Monobloco Closes 2013 Carnival

Carnival officially ends on Fat Tuesday, which was last Tuesday, February 12th. However, 48 blocos continued to parade down the streets of Rio over the weekend. There was even an appearance from ‘Blue Man Group’. The group Monobloco closed out the ceremonies with it’s performance that drew 500,000.

Monobloco is well known for performing songs from other genres and performing traditional marches. The procession this year included four main songs: A Deusa dos Orixás“ (The Goddess of the Orixás, about Iemanjá, the goddess of the sea in the Candomblé relegion), “Timoneiro” (Helmsman), “Das maravilhas do mar” (The wonders of the sea”) and “Marcha do remador” (Song of the rower).

This large percussion type band was created in 2000, and always draws a large Brazilian following. Pedro Luis, along with members of his band “Pedro Luís e a Parede” created Monobloco. They are given credit for starting the now yearly trend of “bloco de rua”, which continues to grow each year and features small and big bands performing in Rio’s streets during Carnival.

“It is a great pride and responsibility for us to have enabled lay people to become musicians and often founding their own blocks” Pedro Luis says.

Some other performers included: Quizomba andFanfari.

A Brief History of Carnival

Carnival is one of the best known and oldest traditions to date where cities the world over hold Carnival celebrations before the Catholic time of Lent, which is a time of fasting, self-denial, and prayer. Cities in each continent hold colorful Carnival celebrations each year, with Brazil actually holding the Guinness Book of World Records title of being the largest Carnival celebration in the world.

The exact beginnings of Carnival are still in dispute, but one thing’s for sure – it’s been around a while. The origins of Carnival as we know it today began in medieval Italy, but many of the rituals that are the make-up of this festival date back to pre-Christian times. For instance, the elaborate masked costumes featured in Carnival celebrations are thought to date back to Swabian-Alenannic carnival. Roman Festivals, such as Saturnalia and Bacchanalia, are also thought to have contributed to Carnival.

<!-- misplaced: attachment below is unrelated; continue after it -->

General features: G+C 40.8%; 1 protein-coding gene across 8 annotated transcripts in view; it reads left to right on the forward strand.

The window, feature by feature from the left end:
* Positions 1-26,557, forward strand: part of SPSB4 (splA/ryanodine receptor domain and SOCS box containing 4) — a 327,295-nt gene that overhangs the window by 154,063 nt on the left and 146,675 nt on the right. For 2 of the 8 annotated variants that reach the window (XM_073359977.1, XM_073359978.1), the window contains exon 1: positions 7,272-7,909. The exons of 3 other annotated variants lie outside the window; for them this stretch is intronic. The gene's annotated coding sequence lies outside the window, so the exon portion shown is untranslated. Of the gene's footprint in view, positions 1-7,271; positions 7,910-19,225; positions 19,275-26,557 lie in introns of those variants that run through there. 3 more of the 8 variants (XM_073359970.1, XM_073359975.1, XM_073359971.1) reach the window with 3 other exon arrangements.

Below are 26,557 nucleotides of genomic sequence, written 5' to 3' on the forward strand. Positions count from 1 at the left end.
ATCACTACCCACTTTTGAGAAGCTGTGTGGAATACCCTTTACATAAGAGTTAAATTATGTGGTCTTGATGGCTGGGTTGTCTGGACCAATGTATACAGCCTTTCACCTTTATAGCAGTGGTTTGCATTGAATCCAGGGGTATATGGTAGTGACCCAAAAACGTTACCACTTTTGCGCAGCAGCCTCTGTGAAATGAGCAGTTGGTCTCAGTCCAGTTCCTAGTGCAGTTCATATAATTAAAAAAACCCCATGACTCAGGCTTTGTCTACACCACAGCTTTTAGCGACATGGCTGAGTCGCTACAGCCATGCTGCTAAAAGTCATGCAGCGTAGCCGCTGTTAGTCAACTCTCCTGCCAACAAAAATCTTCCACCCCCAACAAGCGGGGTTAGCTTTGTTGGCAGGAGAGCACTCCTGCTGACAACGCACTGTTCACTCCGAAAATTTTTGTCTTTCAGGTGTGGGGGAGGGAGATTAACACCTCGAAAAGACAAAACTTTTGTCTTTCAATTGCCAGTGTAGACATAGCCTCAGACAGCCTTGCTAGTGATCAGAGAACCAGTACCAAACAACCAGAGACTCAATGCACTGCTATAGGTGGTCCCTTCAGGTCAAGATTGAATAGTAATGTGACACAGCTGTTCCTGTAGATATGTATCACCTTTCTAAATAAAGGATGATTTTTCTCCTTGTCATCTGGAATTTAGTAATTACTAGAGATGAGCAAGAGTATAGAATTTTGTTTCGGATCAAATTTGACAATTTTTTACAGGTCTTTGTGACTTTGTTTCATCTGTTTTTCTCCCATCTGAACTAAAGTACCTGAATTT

The Carnival celebrations that really laid the groundwork for present day Carnival began in Venice, Italy. From there it began to spread and take root all over Europe, including France, Portugal, Germany, and Spain, eventually making its way into North American, Latin American, and Caribbean cultures. The celebrations in these areas of the world are probably the ones you are most familiar with, such as Mardi Gras in Louisiana, Carnival in Brazil, and Carnival in Trinidad and Tobago.

How Carnival obtained its name is still in dispute. It’s widely believed that it comes from the Italian word Carne, which means meat, and that it possibly even further derived from the Italian phrase carne levare, which means “to remove meat”. This makes sense because it was common to refrain from eating any form of meat during Lent. Other scholars believe Carnival’s name originates from the Latin expression carne vale which means “farewell to meat” or “farewell to flesh”. There are also some historians that will argue that the name came from the Latin carrus navalis, meaning “ship cart”, and the Roman festival of Navigium Isidis, where celebrations were held to bless the start of the sailing season.

Whatever the true origins of Carnival may be – it’s a pretty phenomenal thing to be such a wide spread celebration of life, love, happiness, joy, and fulfillment that takes place in so many countries throughout the world.